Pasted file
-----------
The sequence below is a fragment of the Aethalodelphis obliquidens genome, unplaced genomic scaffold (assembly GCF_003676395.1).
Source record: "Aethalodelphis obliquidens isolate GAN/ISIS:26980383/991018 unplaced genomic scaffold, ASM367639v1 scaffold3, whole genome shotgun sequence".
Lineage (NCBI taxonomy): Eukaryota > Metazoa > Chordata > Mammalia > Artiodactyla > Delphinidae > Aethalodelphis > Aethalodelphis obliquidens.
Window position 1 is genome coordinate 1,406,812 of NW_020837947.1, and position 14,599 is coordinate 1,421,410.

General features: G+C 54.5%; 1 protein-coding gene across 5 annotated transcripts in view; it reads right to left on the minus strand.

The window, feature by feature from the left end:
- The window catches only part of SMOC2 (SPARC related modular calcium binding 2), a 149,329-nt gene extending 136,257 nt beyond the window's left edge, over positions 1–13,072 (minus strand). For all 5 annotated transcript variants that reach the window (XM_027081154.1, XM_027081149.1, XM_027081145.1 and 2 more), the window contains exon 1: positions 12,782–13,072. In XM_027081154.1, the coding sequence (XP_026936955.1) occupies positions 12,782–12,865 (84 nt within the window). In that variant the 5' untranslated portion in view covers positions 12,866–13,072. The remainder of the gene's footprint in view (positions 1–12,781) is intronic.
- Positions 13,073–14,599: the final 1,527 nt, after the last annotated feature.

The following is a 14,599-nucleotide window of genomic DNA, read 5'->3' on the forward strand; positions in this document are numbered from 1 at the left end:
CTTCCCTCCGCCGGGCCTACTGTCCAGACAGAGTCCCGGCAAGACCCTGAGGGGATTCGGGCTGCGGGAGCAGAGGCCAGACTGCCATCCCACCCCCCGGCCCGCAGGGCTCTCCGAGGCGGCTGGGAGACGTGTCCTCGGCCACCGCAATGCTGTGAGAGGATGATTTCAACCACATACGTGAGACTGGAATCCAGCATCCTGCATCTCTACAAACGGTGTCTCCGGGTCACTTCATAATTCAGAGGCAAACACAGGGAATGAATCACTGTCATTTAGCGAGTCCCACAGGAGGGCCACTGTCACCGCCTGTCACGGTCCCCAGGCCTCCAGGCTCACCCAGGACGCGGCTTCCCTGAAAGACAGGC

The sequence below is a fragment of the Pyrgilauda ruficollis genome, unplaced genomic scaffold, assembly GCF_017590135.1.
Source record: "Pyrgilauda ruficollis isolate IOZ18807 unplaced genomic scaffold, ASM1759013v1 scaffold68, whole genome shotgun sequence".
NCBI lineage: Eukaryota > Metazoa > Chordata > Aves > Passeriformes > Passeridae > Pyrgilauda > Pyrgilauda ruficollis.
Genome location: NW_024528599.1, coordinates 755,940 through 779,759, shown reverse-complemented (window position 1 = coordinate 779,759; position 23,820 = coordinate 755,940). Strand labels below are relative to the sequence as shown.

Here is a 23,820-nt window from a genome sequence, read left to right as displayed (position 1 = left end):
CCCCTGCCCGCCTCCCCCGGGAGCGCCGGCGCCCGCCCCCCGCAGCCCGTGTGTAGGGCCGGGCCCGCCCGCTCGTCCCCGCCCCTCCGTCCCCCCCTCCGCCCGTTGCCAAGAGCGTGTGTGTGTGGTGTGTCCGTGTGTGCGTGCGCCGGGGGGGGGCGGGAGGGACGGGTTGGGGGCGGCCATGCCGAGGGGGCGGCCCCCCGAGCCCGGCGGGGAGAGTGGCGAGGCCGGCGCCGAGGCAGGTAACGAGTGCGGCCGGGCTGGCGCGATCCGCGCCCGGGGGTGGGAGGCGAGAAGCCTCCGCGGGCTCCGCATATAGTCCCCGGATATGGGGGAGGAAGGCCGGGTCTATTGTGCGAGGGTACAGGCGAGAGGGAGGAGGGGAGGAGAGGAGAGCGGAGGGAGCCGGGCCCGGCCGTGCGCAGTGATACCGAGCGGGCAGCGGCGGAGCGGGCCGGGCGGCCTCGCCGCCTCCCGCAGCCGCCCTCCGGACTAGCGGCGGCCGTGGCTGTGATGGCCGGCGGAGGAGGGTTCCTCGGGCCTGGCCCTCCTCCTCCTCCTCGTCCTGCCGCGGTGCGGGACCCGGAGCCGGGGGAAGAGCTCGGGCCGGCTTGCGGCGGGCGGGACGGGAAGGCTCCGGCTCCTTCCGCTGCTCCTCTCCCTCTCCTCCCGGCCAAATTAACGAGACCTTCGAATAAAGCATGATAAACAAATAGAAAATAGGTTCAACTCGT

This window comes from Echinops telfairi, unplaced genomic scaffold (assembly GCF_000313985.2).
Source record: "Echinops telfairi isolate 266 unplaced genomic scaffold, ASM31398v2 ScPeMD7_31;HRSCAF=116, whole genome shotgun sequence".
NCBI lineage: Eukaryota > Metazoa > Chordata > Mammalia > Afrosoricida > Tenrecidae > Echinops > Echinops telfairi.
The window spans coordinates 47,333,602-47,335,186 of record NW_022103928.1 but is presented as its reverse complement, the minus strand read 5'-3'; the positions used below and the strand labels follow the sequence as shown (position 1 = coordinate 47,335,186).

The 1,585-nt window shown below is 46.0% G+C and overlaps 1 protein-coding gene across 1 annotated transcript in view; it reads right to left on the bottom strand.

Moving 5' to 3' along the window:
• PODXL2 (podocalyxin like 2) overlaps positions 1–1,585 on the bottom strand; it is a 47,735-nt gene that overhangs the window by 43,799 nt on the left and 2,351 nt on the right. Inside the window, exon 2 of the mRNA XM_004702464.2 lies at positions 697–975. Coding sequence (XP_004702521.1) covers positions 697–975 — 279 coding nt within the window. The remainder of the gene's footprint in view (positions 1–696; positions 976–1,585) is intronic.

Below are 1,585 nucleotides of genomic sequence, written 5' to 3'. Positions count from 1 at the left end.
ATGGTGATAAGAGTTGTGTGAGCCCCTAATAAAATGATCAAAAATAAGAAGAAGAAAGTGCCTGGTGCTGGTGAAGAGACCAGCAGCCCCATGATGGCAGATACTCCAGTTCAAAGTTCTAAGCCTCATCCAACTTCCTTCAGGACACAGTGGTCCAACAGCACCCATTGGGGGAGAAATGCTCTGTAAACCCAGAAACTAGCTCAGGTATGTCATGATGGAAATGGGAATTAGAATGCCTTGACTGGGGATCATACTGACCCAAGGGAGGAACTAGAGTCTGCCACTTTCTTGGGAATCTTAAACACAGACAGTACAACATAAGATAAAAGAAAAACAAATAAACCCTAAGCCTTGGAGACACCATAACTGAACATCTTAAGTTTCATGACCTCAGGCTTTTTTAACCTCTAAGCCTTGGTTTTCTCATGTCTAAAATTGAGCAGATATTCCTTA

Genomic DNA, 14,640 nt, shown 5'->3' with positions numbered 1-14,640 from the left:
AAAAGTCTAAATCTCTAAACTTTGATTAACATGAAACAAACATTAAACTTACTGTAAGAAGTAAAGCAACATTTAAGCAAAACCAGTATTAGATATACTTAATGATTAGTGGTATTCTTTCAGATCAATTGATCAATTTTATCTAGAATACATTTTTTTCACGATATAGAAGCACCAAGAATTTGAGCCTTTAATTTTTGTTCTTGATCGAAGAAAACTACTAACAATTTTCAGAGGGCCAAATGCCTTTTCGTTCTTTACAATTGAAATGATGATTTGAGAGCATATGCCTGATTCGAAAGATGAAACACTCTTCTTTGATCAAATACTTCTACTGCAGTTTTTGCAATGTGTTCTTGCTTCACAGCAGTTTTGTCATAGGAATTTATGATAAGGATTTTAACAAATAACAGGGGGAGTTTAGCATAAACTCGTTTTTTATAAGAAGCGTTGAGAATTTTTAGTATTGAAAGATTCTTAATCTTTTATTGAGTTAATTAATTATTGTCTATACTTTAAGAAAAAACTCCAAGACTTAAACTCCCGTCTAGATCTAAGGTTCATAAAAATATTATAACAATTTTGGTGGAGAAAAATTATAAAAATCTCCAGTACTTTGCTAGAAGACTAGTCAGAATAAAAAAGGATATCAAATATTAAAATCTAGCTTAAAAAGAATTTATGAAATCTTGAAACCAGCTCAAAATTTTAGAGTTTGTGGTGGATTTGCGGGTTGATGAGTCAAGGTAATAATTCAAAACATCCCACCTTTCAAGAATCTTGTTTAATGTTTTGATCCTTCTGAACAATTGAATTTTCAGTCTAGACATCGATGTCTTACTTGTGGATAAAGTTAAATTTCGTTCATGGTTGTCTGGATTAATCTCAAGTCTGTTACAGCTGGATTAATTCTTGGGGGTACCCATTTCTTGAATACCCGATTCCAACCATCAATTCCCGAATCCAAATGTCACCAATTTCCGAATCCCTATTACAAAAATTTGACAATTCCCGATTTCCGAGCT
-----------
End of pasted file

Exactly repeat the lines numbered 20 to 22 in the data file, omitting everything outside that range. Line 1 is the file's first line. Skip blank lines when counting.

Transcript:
The window spans coordinates 47,333,602-47,335,186 of record NW_022103928.1 but is presented as its reverse complement, the minus strand read 5'-3'; the positions used below and the strand labels follow the sequence as shown (position 1 = coordinate 47,335,186).

The 1,585-nt window shown below is 46.0% G+C and overlaps 1 protein-coding gene across 1 annotated transcript in view; it reads right to left on the bottom strand.

Moving 5' to 3' along the window: